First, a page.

masscan logging demystified

Deep dive into logging options for the ultimate scanning tool

Posted by Emre Bastuz on January 20, 2016

Introduction

Recently I got around to do some testing with masscan, a great tool by Robert Graham for doing portscans on large networks.

I did get some inspiration from an article on blog.erratasec.com that describes how the scan results can be saved in a binary format and later on converted to other supported log formats like "grepable" or "json".

In this article I describe what I learned about the logging features that masscan provides and also show a patch that I created to add the "Timestamp" field to the "grepable" log format.

During some testing I also noticed a possible bug for the feature of logging results into a Redis database and will describe what I found.

Capabilities and samples

"masscan" offers the features to log scan results in different formats, those formats being

  • binary
  • xml
  • grepable
  • json
  • null
  • redis
  • text (a.k.a. "list")
  • unicornscan

(see the "src" folder in the masscan distribution, particularly the files starting with "out-").

The best logging option for doing a large scale scan is to use the binary format, as it is the most detailed one and also requires the least disk space.

This binary format can then be converted to another format later on.

Doing a scan with binary logging looks the this:

masscan 192.169.0.0/16 -p443 --banners -oB mynetwork.bin

where the option "-oB" specifies the binary format, followed by the output filename.

Once the scan is completed, the logging data can be output to another format like so:

masscan --readscan mynetwork.bin --output-filename mynetwork.json --output-format json

Depending on the scan result for a particular host, masscan will write one line of log entry per finding type (in grepable format as an example):

  • Port is open:

Host: 192.168.0.1 () Ports: 443/open/tcp////

  • Port is open, service is identified, banner is available:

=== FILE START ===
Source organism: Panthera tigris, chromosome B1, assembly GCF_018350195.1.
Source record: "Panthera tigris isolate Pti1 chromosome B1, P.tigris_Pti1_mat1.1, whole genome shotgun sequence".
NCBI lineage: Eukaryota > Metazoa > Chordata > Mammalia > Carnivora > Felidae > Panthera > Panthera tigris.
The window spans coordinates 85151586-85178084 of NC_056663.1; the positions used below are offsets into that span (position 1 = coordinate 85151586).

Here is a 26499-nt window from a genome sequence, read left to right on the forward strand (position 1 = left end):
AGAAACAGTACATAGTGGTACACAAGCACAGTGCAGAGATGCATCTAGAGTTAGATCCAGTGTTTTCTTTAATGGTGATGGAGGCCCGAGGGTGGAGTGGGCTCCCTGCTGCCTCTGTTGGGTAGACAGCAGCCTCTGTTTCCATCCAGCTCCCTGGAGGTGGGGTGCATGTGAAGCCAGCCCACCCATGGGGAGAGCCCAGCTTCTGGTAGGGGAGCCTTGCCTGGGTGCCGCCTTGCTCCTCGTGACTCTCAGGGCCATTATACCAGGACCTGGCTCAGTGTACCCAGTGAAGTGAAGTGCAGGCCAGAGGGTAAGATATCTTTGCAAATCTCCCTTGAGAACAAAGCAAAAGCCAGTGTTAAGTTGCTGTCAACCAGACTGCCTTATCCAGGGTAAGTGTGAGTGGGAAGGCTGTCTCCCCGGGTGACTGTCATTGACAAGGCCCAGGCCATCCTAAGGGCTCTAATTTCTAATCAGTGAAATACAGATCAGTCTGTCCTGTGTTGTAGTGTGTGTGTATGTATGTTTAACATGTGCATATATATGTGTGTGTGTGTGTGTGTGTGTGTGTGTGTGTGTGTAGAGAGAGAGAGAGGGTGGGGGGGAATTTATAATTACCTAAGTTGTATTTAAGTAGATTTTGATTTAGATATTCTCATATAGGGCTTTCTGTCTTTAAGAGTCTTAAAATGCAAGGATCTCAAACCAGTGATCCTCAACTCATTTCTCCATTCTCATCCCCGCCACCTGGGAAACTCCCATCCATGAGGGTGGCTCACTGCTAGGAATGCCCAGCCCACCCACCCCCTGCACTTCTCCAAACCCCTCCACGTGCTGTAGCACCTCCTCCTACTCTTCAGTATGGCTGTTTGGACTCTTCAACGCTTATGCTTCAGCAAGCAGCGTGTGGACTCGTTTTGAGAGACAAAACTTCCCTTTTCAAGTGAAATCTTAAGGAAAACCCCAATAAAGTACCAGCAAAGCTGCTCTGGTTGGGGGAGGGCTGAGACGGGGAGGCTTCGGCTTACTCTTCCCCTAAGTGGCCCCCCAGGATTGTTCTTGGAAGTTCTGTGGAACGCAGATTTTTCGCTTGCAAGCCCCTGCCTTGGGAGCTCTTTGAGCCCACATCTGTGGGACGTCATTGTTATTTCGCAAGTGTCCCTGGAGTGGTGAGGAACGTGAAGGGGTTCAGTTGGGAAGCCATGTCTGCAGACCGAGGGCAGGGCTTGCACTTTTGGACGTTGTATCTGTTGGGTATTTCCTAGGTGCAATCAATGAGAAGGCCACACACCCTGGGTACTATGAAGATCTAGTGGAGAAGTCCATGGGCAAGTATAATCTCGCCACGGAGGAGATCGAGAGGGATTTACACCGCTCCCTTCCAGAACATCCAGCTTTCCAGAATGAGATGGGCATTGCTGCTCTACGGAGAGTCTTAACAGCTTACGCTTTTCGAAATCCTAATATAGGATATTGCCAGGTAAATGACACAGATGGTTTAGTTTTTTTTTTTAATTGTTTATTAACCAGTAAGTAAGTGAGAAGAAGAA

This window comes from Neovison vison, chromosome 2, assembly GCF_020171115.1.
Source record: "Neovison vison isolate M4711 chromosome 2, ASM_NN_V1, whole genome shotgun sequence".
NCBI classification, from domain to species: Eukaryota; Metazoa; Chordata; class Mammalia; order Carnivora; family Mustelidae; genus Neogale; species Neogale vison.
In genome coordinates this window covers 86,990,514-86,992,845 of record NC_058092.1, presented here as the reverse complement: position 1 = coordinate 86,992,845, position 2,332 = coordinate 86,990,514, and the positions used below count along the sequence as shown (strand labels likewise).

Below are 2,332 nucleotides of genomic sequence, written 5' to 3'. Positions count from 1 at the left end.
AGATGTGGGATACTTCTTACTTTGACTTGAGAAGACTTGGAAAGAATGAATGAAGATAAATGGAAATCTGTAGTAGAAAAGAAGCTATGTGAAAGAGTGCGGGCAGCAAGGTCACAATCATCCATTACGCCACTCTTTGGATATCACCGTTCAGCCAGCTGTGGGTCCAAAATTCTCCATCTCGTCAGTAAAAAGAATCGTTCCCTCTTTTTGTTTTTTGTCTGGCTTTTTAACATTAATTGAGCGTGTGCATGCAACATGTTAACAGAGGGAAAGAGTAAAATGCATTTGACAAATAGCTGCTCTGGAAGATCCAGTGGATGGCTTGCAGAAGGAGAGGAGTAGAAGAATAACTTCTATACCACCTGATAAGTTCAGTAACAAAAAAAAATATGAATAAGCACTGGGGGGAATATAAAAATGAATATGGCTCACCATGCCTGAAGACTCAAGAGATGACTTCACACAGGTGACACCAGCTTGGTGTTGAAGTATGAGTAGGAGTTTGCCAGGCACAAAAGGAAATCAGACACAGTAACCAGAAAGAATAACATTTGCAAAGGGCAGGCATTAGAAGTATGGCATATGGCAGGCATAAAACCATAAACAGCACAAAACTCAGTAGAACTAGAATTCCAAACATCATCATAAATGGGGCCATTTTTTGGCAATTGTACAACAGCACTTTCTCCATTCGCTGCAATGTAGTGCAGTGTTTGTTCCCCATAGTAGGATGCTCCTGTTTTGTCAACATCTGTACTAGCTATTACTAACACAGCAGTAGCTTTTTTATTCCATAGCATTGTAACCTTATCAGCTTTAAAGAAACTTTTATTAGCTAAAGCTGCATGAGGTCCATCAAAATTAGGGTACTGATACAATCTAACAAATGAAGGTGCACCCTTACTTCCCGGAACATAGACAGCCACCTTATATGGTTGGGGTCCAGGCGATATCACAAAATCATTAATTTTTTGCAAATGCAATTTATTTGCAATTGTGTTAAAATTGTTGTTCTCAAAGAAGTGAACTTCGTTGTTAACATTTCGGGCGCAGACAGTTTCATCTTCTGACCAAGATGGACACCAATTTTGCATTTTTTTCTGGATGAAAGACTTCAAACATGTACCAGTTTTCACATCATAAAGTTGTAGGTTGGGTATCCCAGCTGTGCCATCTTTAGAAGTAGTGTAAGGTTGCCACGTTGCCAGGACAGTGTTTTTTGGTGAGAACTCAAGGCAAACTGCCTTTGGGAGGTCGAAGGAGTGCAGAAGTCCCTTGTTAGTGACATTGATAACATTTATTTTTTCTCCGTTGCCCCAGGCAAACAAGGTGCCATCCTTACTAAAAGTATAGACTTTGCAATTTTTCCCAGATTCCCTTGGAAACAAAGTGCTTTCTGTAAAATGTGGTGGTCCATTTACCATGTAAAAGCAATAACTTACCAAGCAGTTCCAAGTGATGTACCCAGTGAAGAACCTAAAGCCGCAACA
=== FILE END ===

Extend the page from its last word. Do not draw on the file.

Host: 192.168.0.1 Port: 443 Service ssl Banner: TLS/1.1 cipher:0xc013, www.mysite.com, www.mysite.com

  • Port is open, service is identified and involves an x509 certificate (the x509 certificate logged as "banner" field):

Host: 192.168.0.1 () Port: 443 Service: X509 Banner: MIIFAjCCA+qg...r1O0=

Differences in Log Formats

Not all available logformats do contain the same level of detail.

For an overview, please see the following table:

time ip port state/status ip_proto reason  ttl proto/service owner sunrpc version banner cert
binary yes yes yes yes yes yes yes yes n/a n/a n/a yes yes
xml no yes yes yes yes yes yes yes n/a n/a n/a yes yes
grepable no yes yes yes yes no no yes n/a n/a n/a yes yes
json no yes yes yes yes yes yes yes n/a n/a n/a yes yes
null n/a n/a n/a n/a n/a n/a n/a n/a n/a n/a n/a n/a n/a
redis no yes yes no yes no no no n/a n/a n/a no no
text yes yes yes yes yes no no yes n/a n/a n/a yes yes
unicornscan no yes yes yes yes no yes no n/a n/a n/a no no

Please note that the fields "sunrpc", "owner" and "version" are mentioned in the source code for grepable and unicornscan output but are not actually used by the software.

Please also note that some of the formats mentioned above are available during the scanning process (binary, xml, grepable, json and text/list) and some additionaly during conversion (redis, unicornscan).